for his good character and cleared up the misunderstanding, so the partisans let Allen join their brigade, even giving him a rifle. At age fourteen, Allen Small became a partisan fighter with the Stalinskaya Brigade.
His brigade was active in the Naliboki Forest and its surrounding areas – also the home of the Bielski Brigade. The forest’s dense, impenetrable swamps offered protection, but made movement through the forest a battle in itself. At one point, Allen and his comrades crossed a swamp so deep they had to use reeds as snorkels in order to get through.
Allen’s role as cavalry scout was one of the riskiest in the brigade. He and two other scouts rode on horseback ahead to obtain vital information for their superiors, acting as their eyes and ears on the battlefield. If trouble awaited the partisans, Allen was one of the first to see it.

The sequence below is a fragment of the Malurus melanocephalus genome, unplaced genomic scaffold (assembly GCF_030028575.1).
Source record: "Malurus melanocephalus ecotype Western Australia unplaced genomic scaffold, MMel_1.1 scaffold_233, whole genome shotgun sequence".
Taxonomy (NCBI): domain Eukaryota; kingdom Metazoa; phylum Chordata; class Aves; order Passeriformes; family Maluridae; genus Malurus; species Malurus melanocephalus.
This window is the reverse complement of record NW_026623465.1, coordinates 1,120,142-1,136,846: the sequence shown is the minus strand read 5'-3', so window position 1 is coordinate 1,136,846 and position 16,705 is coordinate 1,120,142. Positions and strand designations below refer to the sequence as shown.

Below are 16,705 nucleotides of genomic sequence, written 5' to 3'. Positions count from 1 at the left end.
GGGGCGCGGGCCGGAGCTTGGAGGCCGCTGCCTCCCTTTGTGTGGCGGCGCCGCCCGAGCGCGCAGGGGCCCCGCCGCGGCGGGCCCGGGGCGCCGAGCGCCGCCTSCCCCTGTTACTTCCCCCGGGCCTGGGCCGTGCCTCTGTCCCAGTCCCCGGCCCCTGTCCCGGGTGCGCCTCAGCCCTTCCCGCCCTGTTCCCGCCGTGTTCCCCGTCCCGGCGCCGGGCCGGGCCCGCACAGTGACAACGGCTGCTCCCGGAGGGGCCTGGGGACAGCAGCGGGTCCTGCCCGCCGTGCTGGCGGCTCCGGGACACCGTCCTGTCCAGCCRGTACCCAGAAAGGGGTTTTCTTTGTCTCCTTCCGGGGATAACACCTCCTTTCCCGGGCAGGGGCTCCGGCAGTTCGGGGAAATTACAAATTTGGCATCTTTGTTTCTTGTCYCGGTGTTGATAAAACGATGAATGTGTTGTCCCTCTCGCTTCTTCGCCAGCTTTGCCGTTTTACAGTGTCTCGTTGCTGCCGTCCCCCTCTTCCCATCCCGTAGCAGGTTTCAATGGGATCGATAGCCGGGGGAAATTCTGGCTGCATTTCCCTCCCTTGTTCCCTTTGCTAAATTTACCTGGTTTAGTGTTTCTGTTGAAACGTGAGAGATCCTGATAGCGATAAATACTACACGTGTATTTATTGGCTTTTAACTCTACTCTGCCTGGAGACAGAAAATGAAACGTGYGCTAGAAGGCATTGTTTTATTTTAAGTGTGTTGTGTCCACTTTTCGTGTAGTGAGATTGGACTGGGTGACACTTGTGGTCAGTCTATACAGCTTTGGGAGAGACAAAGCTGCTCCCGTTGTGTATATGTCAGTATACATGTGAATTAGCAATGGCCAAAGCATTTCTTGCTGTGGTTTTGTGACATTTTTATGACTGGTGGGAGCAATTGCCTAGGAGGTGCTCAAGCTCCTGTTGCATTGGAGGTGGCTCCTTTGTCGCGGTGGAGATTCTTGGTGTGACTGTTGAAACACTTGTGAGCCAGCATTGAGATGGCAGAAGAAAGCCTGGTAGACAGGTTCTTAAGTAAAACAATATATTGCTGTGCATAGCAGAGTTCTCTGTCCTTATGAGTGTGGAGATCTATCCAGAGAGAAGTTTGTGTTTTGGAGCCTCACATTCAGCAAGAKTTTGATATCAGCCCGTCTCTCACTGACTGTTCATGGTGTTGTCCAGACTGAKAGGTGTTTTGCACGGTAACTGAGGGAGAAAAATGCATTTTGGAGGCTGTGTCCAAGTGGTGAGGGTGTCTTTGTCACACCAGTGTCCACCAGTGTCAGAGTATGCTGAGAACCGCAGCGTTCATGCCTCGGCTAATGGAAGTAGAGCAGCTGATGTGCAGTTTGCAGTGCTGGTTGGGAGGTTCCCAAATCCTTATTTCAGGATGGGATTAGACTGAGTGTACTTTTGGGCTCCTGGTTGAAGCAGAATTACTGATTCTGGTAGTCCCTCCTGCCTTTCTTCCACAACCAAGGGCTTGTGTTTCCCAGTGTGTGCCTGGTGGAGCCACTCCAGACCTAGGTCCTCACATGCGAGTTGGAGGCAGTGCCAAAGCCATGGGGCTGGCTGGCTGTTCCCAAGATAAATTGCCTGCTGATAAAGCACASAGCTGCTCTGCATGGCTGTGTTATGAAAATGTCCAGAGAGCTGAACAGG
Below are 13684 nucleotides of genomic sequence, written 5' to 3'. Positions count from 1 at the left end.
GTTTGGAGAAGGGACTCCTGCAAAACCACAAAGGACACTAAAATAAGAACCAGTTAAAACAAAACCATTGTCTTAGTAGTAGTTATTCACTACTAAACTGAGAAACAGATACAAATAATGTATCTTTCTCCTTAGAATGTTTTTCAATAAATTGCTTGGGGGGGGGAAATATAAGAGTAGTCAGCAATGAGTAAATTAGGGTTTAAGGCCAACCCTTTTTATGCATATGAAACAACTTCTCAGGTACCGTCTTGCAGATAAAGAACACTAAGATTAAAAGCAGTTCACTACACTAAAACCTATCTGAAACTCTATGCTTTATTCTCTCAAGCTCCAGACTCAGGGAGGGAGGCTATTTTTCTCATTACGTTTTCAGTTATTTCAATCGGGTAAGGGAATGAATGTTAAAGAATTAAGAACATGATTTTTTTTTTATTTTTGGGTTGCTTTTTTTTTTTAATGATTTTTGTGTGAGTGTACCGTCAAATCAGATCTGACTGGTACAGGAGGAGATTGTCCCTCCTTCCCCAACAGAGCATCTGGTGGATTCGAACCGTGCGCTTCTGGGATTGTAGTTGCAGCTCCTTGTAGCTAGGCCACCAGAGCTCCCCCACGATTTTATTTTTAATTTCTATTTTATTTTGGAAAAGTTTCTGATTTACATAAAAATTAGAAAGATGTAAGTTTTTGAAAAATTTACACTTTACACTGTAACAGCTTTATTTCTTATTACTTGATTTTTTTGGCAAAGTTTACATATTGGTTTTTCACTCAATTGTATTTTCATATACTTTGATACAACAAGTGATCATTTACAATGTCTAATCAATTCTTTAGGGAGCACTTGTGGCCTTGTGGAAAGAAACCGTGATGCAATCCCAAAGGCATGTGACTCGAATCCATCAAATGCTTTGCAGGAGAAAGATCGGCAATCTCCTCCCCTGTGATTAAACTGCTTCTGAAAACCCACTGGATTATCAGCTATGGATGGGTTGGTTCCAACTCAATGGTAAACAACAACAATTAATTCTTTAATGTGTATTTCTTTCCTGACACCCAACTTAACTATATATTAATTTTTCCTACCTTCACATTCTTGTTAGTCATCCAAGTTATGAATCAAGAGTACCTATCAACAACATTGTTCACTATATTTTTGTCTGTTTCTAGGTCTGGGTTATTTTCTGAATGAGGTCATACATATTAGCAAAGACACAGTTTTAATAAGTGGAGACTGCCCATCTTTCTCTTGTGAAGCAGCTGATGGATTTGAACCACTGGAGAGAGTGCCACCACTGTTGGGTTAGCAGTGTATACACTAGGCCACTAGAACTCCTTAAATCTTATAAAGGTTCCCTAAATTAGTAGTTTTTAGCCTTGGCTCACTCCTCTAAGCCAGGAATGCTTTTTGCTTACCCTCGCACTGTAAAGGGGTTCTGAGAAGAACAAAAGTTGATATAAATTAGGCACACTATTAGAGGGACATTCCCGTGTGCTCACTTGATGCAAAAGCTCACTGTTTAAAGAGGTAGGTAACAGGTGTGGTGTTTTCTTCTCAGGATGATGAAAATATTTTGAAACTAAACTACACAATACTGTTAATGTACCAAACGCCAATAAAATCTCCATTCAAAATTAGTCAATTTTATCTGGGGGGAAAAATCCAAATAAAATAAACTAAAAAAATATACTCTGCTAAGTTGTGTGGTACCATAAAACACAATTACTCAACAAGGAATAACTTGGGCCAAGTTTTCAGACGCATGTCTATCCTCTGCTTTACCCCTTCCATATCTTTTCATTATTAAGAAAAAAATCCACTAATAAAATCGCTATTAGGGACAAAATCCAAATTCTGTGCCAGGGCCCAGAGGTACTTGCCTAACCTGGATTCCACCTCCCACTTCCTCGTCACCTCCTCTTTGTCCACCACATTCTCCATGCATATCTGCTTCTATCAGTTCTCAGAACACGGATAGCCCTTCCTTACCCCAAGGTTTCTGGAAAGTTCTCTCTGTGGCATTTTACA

After the liberation of Poland, Allen was drafted
into the Soviet army. In 1946, he was able to sneak over to the American Zone with the aid of a Zionist organization; he ended up at a DP camp in Munich, where he ran into Leon Bakst, an old childhood friend who had also survived the war as a partisan. After Munich, they would not see each other again for sixty-five years. (See JPEF’s film “The Reunion” for more of their story.)
In 1947, Allen made his way to the United States. He served in the US Army, afterwards, worked in New York for the fashion industry. He has two children, eight grandchildren and two great-grand children. He currently lives in Florida.